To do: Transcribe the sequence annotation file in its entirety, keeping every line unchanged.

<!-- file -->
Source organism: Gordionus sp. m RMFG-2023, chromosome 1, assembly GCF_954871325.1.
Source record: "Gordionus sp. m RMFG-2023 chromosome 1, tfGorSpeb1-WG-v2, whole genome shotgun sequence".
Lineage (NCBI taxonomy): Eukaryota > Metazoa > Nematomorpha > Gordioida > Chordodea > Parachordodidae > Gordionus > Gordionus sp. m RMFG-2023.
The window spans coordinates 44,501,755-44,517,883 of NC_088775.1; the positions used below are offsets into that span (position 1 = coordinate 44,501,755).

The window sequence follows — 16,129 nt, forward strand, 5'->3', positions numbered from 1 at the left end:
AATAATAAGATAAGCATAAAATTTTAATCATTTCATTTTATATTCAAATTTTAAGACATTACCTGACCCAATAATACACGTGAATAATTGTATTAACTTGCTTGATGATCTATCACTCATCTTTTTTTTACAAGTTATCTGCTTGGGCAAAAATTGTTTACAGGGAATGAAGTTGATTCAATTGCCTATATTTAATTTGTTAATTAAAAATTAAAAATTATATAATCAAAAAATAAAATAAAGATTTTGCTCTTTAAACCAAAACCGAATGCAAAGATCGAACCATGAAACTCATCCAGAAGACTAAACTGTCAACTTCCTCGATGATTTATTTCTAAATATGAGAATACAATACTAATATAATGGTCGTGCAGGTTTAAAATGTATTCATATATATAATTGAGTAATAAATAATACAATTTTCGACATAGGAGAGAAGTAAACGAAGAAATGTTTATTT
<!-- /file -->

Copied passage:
Source organism: Gordionus sp. m RMFG-2023, chromosome 1, assembly GCF_954871325.1.
Source record: "Gordionus sp. m RMFG-2023 chromosome 1, tfGorSpeb1-WG-v2, whole genome shotgun sequence".
Lineage (NCBI taxonomy): Eukaryota > Metazoa > Nematomorpha > Gordioida > Chordodea > Parachordodidae > Gordionus > Gordionus sp. m RMFG-2023.
The window spans coordinates 44,501,755-44,517,883 of NC_088775.1; the positions used below are offsets into that span (position 1 = coordinate 44,501,755).

The window sequence follows — 16,129 nt, forward strand, 5'->3', positions numbered from 1 at the left end:
AATAATAAGATAAGCATAAAATTTTAATCATTTCATTTTATATTCAAATTTTAAGACATTACCTGACCCAATAATACACGTGAATAATTGTATTAACTTGCTTGATGATCTATCACTCATCTTTTTTTTACAAGTTATCTGCTTGGGCAAAAATTGTTTACAGGGAATGAAGTTGATTCAATTGCCTATATTTAATTTGTTAATTAAAAATTAAAAATTATATAATCAAAAAATAAAATAAAGATTTTGCTCTTTAAACCAAAACCGAATGCAAAGATCGAACCATGAAACTCATCCAGAAGACTAAACTGTCAACTTCCTCGATGATTTATTTCTAAATATGAGAATACAATACTAATATAATGGTCGTGCAGGTTTAAAATGTATTCATATATATAATTGAGTAATAAATAATACAATTTTCGACATAGGAGAGAAGTAAACGAAGAAATGTTTATTT